Like so much about this business, that was a time and experience that will never happen again.
It is hard to believe that I have been commenting on this site for 12 years, but in June 2005 I made my first comment on this theater. In it I lamented the fact that there were no known pictures of the auditorium in its original Ultravision configuration. This link:
is to a picture of the Plaza Theater in Columbus Ga. ABC built some wonderful looking Ultravision theaters in the late 60’s. Some like the Plaza were free standing and had a very impressive and distinctive look while others like Phipps were built in malls. The auditoriums however, except for size, were identical as they had to be to use the Ultravision process.
This picture is exactly what the Phipps auditorium looked like. Imagine dark red seats and deep gold curtains and you get the idea. The picture was floor to ceiling and if you look closely you can make out where the edge of the screen was, one floodlight inside the exit doors. The curtain, when opened, did not bunch up at the edge but disappeared behind the wall drape between the screen and the exit door. At the edge of the screen on each side was a bank of vertical floods. Whenever a movie with an overture played the house lights could be darkened and the vertical screen floods used until the end of the overture and the opening of the curtain.
Great looking presentation in these houses second only in my experience to the old Martin Cinerama / Atlanta Theater downtown which had a deeper curve and ribbon screen.
It is possible that Oscar statue was for the theater, not the star. The Ultravision projection process was awarded a technical achievement Academy Award and most if not all of the ABC theaters noted this with a plaque mounted on the outside near the entrance doors. When it was properly adjusted, the Ultravision process greatly enhanced the quality of the picture. 35MM used the entire height of the screen for flat, and the scopes looked magnificent on the big curve. The single 70MM screening I was fortunate enough to see was the finest looking film presentation I have ever seen.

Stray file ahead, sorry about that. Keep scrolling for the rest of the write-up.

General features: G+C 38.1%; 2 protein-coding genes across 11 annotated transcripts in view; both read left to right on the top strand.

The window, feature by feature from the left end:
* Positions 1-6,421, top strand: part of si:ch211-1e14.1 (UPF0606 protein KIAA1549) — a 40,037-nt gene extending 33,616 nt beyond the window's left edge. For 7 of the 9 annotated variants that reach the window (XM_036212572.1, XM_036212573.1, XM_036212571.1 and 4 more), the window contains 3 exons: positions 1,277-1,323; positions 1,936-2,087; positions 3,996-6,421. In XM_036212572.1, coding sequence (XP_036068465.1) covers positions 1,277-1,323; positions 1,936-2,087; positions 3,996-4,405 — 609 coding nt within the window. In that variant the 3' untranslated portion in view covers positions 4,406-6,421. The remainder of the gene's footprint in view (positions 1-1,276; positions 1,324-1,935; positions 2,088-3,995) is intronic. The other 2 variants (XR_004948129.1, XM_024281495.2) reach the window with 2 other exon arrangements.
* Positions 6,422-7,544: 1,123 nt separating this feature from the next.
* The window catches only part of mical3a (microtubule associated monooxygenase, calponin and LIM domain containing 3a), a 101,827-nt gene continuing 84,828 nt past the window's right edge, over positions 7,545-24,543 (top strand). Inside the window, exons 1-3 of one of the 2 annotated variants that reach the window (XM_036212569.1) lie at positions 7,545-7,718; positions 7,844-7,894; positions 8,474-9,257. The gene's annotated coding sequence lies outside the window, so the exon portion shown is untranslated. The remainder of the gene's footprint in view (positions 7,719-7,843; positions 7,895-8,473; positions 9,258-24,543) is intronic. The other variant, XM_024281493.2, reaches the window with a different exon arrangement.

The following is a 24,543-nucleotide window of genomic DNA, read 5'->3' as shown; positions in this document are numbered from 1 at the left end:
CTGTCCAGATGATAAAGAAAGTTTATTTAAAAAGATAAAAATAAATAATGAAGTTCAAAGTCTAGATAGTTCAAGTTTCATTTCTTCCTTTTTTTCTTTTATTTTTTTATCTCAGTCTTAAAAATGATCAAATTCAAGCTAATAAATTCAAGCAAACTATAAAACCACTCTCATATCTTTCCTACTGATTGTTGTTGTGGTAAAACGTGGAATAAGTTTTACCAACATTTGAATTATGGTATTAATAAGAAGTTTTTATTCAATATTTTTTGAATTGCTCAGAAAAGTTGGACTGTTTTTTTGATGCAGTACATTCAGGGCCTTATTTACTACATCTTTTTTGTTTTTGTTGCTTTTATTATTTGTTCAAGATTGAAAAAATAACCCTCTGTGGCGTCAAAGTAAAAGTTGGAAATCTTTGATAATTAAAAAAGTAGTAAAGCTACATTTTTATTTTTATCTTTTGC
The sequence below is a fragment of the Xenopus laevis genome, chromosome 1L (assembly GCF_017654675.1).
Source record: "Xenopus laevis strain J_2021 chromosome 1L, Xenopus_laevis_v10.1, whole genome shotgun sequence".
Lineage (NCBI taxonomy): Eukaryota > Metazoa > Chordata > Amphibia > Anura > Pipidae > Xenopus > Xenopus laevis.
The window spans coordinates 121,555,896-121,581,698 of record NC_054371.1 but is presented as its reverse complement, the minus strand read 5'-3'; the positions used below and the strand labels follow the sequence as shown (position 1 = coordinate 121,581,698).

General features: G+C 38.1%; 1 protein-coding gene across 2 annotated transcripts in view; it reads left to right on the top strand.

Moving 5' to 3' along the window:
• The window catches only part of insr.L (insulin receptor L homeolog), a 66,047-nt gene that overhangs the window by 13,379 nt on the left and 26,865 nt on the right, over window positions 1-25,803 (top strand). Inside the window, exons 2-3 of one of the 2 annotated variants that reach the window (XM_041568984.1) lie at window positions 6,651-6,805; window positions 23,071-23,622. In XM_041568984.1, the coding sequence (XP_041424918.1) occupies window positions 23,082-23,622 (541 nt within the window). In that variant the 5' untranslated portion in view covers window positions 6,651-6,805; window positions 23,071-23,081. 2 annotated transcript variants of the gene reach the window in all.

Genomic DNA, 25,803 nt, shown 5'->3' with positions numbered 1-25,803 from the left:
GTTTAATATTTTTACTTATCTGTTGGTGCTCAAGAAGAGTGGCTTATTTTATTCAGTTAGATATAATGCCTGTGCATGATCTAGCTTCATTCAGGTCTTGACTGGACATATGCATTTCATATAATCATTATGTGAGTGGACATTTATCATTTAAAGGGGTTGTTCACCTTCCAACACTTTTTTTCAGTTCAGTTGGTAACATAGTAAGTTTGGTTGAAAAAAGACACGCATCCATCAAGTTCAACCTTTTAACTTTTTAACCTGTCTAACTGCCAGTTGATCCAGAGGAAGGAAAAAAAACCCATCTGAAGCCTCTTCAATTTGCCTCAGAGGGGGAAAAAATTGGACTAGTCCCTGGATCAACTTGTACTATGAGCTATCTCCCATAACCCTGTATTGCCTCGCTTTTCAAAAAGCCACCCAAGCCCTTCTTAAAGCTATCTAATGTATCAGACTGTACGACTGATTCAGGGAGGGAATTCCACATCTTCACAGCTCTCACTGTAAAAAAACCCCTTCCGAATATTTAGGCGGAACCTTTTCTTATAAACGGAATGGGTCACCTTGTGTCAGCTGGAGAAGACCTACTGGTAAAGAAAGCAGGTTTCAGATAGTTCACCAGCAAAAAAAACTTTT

The 500 seat twins created when they split the original auditorium. You can only imagine how nice and wide the 860 seat house was before they built the wall. The top picture is #1, on the left side of the lobby. The bottom is #2 with the curtain opened to flat. This house has the seat and drape color of the original house.
Main entrance to the downstairs Phipps Plaza Theatre which opened in 1969 and closed in 1990. The box office was originally located to the left of that column on the left but was moved to the center when the nice 860 seat auditorium was split in 1975. The best looking of the 1965-1980 era theaters built in Atlanta and until it was twinned, the very best place to see a movie due to its ultravision projection system.
This is the Phipps Penthouse Theater which by the time this photo was made had lost its identity and was just lumped in with the downstairs theaters. Note the lettering of the word PLAZA and you can tell from the spacing that a longer word, PENTHOUSE, was once there. At one time there was a round open air boxoffice about where you can see the doors open. The 550 seat auditorium was unchanged during the entire 17 year life of this house. It opened on 12/26/1973 with The Exorcist.
I never saw this theater of course, but from the comments above I know exactly what it looked like. All GCC builds from 1968-78 had that same bleak red white and pale blue look. Couple that with those two position seats, long thin center aisle auditoriums with windowboxed screens and you had the ultimate in bland movie going experience.
Since most of these were new builds, often in free standing buildings I could never understand why they insisted on long, thin houses that had the center aisle taking up the prime seating / viewing area. Why not put the seats in the middle and run the aisles down the sides? The fake drape sound absorbing walls were painted light grey instead of dark and always resulted in a distracting reflective glare. Those awful seats always made me feel like I needed to brace myself against the seat in front to keep from sliding forward. And, I can not recall how many times someone rang the booth to tell me that the picture was off. The public, not knowing the difference between flat and scope was always complaining about the flat picture on that unmasked scope screen thinking that I was not showing the entire image.